Perhaps the most definitive element of metal is the growling, shrieking, rasping, inhuman snarls we call harsh vocals. Certainly, there are genres of metal that don’t use harsh vocals,

7 years ago

Perhaps the most definitive element of metal is the growling, shrieking, rasping, inhuman snarls we call harsh vocals. Certainly, there are genres of metal that don’t use harsh vocals, and they’re no less “metal” for it. But a full-throated death growl, rumbling and ominous, erupting from a cranked pair of speakers leaves no doubt—this is metal. There’s a reason the chief complaint of the vast majority of metal naysayers revolves around the vocals. Hardly anyone’s first thought is “those blast beats are too fast” or “the guitar sounds too aggressive.” I’m mostly kidding, of course; most people lack the vocabulary to identify what in particular they object to just because they’re unfamiliar with and uninterested in metal. But the knee-jerk reaction against harsh vocals will always remain. There’s a few reasons for this; firstly, and most obviously, harsh vocals are not an inherently pleasant sound. At all. No one has to acclimate to the sound of a harp. But many metalheads, like myself, have spent months or years learning to love harsh vocals. For most, they’re an acquired taste. But I think there’s something else going on beneath the surface. Most of the main elements of metal are familiar to a non-metal listener, albeit in a more extreme form. The guitar on a Nile album is the same instrument that’s been on, well, lots of songs. It’s heavier, faster, more technical—but it’s still a guitar. The drums are faster, deeper, more chaotic — but they’re still drums, pounding out a rhythm. The bass is there. But the vocals—this is something different. They’re human and yet not, festering firmly in the graves of the uncanny valley. There’s a powerful effect created by the corruption of the human voice into something inhuman and bestial. Metal harnesses this to manufacture soundscapes that examine the dark and macabre, the obscene and violent, the evil and the forgotten. So then: let’s take a look at where all this screaming nonsense started, and where it’s gone.

(For the purposes of brevity and clarity, this history of harsh vocals will be capped at the year 1990.)

The history of harsh vocals appears to extend quite a bit further back in time than one might suppose. If the account of an enterprising Arab merchant is to be believed, harsh vocals of some variety may have been used in music since the 10th century. The merchant believed he had never “heard uglier songs than those of the Vikings in Slesvig (in Denmark). The growling sound coming from their throats reminds me of dogs howling, only more untamed.” Another Scandinavian visitor remarked that their singing sounded like a “heavily loaded cart rolling down a hillside”. These anecdotal accounts don’t confirm that the Vikings all sounded like Johan Hegg (as much as I’d like to believe that), but it does hint toward a more far-reaching musical heritage than the metal scene of the past several decades. And it’s certainly fitting that these early accounts hail from metal-crazed Scandinavia!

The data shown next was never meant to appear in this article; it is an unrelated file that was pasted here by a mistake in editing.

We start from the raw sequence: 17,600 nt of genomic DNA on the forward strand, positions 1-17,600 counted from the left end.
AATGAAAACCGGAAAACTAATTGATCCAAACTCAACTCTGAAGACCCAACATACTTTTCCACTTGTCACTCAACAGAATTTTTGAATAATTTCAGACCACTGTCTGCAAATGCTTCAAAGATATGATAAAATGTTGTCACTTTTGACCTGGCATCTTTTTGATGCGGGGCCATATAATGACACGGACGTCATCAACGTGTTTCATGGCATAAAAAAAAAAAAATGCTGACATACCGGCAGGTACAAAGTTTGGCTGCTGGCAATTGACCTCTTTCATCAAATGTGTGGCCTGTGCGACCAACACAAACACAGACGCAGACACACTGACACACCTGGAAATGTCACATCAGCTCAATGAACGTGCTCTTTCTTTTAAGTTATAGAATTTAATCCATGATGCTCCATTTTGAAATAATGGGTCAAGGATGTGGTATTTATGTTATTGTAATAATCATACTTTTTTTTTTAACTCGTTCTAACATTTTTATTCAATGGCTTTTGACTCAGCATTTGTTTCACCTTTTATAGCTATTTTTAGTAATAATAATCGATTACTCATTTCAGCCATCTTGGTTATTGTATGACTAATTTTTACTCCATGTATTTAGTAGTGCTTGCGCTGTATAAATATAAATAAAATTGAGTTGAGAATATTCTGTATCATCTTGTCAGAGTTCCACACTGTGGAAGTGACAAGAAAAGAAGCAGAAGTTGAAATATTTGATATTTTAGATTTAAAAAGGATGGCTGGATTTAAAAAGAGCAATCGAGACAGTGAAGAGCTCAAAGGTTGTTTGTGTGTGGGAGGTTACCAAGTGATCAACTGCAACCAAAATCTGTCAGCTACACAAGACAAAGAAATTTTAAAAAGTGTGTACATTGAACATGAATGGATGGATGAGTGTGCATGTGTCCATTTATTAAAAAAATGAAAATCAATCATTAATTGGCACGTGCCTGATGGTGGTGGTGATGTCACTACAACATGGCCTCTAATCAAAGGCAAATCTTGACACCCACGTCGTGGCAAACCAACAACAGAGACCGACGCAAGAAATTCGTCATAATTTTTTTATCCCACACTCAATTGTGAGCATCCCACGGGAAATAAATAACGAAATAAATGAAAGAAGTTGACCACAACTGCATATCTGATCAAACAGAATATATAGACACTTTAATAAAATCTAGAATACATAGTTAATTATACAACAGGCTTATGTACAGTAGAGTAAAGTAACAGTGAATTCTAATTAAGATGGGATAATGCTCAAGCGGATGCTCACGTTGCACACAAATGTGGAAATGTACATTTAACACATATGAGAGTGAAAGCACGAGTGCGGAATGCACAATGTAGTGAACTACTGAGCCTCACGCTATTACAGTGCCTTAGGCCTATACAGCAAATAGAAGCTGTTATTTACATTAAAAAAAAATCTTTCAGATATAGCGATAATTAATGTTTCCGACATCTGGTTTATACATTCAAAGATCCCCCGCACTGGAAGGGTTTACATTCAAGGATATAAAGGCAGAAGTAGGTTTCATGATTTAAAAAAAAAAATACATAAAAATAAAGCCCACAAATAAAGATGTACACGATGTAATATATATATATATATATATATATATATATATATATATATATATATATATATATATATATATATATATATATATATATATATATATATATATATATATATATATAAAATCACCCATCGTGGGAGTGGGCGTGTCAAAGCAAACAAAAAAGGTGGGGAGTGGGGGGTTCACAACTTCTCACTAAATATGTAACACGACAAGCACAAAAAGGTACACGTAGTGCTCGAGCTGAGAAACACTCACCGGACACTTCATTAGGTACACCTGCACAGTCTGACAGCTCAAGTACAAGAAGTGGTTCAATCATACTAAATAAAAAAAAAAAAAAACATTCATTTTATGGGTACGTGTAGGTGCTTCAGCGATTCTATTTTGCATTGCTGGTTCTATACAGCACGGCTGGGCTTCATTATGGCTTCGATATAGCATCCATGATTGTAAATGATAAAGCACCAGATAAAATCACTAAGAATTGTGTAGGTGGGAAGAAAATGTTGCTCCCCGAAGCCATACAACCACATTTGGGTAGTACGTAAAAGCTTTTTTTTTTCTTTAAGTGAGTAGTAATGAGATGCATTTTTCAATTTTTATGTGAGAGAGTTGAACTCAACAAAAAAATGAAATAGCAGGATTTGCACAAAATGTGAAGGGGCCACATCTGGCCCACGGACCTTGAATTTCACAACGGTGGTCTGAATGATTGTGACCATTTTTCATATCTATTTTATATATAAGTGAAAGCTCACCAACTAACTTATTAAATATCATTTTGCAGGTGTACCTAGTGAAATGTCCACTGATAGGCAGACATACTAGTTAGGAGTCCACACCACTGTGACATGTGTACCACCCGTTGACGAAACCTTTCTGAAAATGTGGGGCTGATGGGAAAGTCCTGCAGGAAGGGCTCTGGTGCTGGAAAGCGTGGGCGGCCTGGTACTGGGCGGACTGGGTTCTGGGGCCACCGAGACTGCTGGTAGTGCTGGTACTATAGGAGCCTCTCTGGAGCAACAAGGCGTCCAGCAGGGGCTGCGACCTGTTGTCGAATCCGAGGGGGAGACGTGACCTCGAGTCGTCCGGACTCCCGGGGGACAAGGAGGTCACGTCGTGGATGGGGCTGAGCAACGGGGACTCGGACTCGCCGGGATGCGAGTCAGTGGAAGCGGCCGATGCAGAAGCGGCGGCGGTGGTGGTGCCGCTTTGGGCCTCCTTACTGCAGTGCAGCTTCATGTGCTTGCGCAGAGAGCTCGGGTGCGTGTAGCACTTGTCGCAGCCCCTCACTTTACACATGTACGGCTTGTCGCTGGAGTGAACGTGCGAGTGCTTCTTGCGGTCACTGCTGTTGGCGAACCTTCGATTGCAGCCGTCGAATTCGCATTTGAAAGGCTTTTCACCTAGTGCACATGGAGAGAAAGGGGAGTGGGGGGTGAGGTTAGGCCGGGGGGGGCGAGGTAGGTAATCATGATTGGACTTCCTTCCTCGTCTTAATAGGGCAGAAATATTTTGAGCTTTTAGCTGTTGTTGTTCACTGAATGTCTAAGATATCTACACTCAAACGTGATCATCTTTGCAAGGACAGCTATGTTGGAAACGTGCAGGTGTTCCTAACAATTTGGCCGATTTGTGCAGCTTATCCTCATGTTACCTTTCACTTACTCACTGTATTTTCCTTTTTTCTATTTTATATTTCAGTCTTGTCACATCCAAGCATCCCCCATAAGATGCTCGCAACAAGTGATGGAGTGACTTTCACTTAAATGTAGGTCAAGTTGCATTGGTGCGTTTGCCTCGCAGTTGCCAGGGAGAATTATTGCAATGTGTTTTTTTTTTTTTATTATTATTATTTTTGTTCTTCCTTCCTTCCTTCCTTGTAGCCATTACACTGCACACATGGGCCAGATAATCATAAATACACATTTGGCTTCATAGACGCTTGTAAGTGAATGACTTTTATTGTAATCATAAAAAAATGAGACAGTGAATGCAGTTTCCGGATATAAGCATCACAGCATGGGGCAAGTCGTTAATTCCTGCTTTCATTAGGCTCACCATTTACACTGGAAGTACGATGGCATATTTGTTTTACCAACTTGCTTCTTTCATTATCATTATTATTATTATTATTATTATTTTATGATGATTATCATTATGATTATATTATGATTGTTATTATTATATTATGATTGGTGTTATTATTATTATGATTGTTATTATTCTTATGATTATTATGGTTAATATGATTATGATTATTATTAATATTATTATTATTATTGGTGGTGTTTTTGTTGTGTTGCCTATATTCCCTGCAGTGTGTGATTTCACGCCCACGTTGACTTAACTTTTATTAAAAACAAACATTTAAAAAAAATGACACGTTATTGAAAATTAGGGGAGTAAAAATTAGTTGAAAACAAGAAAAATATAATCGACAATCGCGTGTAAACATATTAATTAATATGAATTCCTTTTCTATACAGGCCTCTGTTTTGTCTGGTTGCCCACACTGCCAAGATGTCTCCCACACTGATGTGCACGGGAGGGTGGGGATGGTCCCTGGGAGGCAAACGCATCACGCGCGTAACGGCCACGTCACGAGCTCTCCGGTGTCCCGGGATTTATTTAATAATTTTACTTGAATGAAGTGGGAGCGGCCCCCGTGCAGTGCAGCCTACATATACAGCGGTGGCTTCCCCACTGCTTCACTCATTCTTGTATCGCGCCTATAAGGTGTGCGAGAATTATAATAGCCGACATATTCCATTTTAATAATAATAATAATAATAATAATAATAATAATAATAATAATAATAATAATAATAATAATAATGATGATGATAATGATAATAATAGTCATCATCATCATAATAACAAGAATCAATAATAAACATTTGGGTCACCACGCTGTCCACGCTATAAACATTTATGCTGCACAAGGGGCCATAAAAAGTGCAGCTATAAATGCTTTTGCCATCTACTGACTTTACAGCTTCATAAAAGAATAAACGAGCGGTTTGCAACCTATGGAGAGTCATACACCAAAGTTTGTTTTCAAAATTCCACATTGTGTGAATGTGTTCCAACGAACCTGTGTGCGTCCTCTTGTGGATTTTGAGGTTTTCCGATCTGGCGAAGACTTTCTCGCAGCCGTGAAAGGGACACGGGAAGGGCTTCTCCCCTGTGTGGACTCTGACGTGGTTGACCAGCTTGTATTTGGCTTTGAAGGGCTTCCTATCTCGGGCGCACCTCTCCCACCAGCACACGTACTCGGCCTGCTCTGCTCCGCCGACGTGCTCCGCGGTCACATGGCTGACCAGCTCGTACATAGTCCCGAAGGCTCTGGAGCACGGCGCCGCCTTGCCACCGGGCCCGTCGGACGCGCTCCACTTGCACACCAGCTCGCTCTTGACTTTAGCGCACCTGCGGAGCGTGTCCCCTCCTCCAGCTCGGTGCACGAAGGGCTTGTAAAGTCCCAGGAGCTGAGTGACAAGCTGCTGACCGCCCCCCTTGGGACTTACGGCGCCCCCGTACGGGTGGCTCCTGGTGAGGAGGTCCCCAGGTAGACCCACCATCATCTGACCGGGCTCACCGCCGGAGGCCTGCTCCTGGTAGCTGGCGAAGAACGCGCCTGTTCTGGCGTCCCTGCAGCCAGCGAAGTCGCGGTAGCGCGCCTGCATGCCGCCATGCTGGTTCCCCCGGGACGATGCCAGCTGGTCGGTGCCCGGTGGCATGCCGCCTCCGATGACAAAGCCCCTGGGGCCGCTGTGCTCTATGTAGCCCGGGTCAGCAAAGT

Another interesting historical mention of harsh vocals is in Hildegard’s 11th century play, Ordo Virtutum. In this morality play, the Devil is the only character who doesn’t sing any melodies, and his lines are to be delivered “strepitus diaboli”. No one can be quite sure what exactly this stage direction amounted to in a performance, but it’s generally agreed upon that the lines would sound chaotic and inhuman, and may have included “yelling, shrieking, shouting, or growling”. In any case, the connection between the Devil and these abrasive modes of lyric delivery reveal just how long harsh vocals and Satan have been associated.

Moving into the modern age, examples of harsh vocals as we know them today are sparse pre-1980. Some point to Little Richard in “Tutti Frutti” and Screamin’ Jay Hawkins as early examples of harsh vocals, but the connection is tenuous at best. They sing powerfully, at times nearly screaming, but the resemblance is passing at best. The first instance of recognizable death growls is found in The Who’s ditty “Boris the Spider”. In a deep, phlegmatic growl, Entwistle unnervingly intones “Boris the spider” in the chorus. As convincing and out-of-place Entwistle’s death growls are, they were only a novelty. Entwistle was merely playing the part of a villain by adopting his throaty, raspy growl, like Boris Karloff as the Grinch. Influential as The Who were, they can’t exactly claim the invention and popularization of death growls to their resume.